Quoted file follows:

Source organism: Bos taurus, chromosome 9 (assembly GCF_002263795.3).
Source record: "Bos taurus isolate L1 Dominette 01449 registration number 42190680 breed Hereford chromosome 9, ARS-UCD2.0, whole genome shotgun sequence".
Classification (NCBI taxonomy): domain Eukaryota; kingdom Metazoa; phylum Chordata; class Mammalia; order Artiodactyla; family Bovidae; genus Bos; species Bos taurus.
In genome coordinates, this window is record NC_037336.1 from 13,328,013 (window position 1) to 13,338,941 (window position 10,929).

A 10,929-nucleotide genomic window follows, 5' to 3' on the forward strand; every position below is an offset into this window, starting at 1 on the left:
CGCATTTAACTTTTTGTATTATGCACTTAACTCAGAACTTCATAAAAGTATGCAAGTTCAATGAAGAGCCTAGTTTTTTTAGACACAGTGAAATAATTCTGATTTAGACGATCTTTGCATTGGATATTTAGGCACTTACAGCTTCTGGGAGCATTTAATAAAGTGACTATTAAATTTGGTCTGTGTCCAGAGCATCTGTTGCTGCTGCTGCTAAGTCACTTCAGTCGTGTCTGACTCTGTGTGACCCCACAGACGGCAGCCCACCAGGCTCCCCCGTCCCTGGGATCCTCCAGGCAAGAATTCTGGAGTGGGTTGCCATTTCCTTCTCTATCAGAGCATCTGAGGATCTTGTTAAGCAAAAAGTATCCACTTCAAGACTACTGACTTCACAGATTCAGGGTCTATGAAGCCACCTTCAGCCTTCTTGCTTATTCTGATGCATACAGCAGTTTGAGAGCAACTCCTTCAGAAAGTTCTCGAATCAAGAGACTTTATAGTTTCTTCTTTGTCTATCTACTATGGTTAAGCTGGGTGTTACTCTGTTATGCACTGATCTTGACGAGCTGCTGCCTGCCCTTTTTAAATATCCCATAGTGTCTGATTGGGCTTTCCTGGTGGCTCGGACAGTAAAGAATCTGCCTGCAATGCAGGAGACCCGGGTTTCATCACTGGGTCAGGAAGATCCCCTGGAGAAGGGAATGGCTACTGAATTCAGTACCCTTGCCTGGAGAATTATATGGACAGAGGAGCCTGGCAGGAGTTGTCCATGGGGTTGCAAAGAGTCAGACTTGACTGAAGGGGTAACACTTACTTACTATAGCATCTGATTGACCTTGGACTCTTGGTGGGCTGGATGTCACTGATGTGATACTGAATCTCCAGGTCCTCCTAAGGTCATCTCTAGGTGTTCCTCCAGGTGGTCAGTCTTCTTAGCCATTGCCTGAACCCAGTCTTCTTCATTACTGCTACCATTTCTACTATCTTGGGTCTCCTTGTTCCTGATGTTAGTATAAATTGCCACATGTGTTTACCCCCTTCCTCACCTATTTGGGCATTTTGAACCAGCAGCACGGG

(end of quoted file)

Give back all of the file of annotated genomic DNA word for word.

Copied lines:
Source organism: Bos taurus, chromosome 9 (assembly GCF_002263795.3).
Source record: "Bos taurus isolate L1 Dominette 01449 registration number 42190680 breed Hereford chromosome 9, ARS-UCD2.0, whole genome shotgun sequence".
Classification (NCBI taxonomy): domain Eukaryota; kingdom Metazoa; phylum Chordata; class Mammalia; order Artiodactyla; family Bovidae; genus Bos; species Bos taurus.
In genome coordinates, this window is record NC_037336.1 from 13,328,013 (window position 1) to 13,338,941 (window position 10,929).

A 10,929-nucleotide genomic window follows, 5' to 3' on the forward strand; every position below is an offset into this window, starting at 1 on the left:
CGCATTTAACTTTTTGTATTATGCACTTAACTCAGAACTTCATAAAAGTATGCAAGTTCAATGAAGAGCCTAGTTTTTTTAGACACAGTGAAATAATTCTGATTTAGACGATCTTTGCATTGGATATTTAGGCACTTACAGCTTCTGGGAGCATTTAATAAAGTGACTATTAAATTTGGTCTGTGTCCAGAGCATCTGTTGCTGCTGCTGCTAAGTCACTTCAGTCGTGTCTGACTCTGTGTGACCCCACAGACGGCAGCCCACCAGGCTCCCCCGTCCCTGGGATCCTCCAGGCAAGAATTCTGGAGTGGGTTGCCATTTCCTTCTCTATCAGAGCATCTGAGGATCTTGTTAAGCAAAAAGTATCCACTTCAAGACTACTGACTTCACAGATTCAGGGTCTATGAAGCCACCTTCAGCCTTCTTGCTTATTCTGATGCATACAGCAGTTTGAGAGCAACTCCTTCAGAAAGTTCTCGAATCAAGAGACTTTATAGTTTCTTCTTTGTCTATCTACTATGGTTAAGCTGGGTGTTACTCTGTTATGCACTGATCTTGACGAGCTGCTGCCTGCCCTTTTTAAATATCCCATAGTGTCTGATTGGGCTTTCCTGGTGGCTCGGACAGTAAAGAATCTGCCTGCAATGCAGGAGACCCGGGTTTCATCACTGGGTCAGGAAGATCCCCTGGAGAAGGGAATGGCTACTGAATTCAGTACCCTTGCCTGGAGAATTATATGGACAGAGGAGCCTGGCAGGAGTTGTCCATGGGGTTGCAAAGAGTCAGACTTGACTGAAGGGGTAACACTTACTTACTATAGCATCTGATTGACCTTGGACTCTTGGTGGGCTGGATGTCACTGATGTGATACTGAATCTCCAGGTCCTCCTAAGGTCATCTCTAGGTGTTCCTCCAGGTGGTCAGTCTTCTTAGCCATTGCCTGAACCCAGTCTTCTTCATTACTGCTACCATTTCTACTATCTTGGGTCTCCTTGTTCCTGATGTTAGTATAAATTGCCACATGTGTTTACCCCCTTCCTCACCTATTTGGGCATTTTGAACCAGCAGCACGGG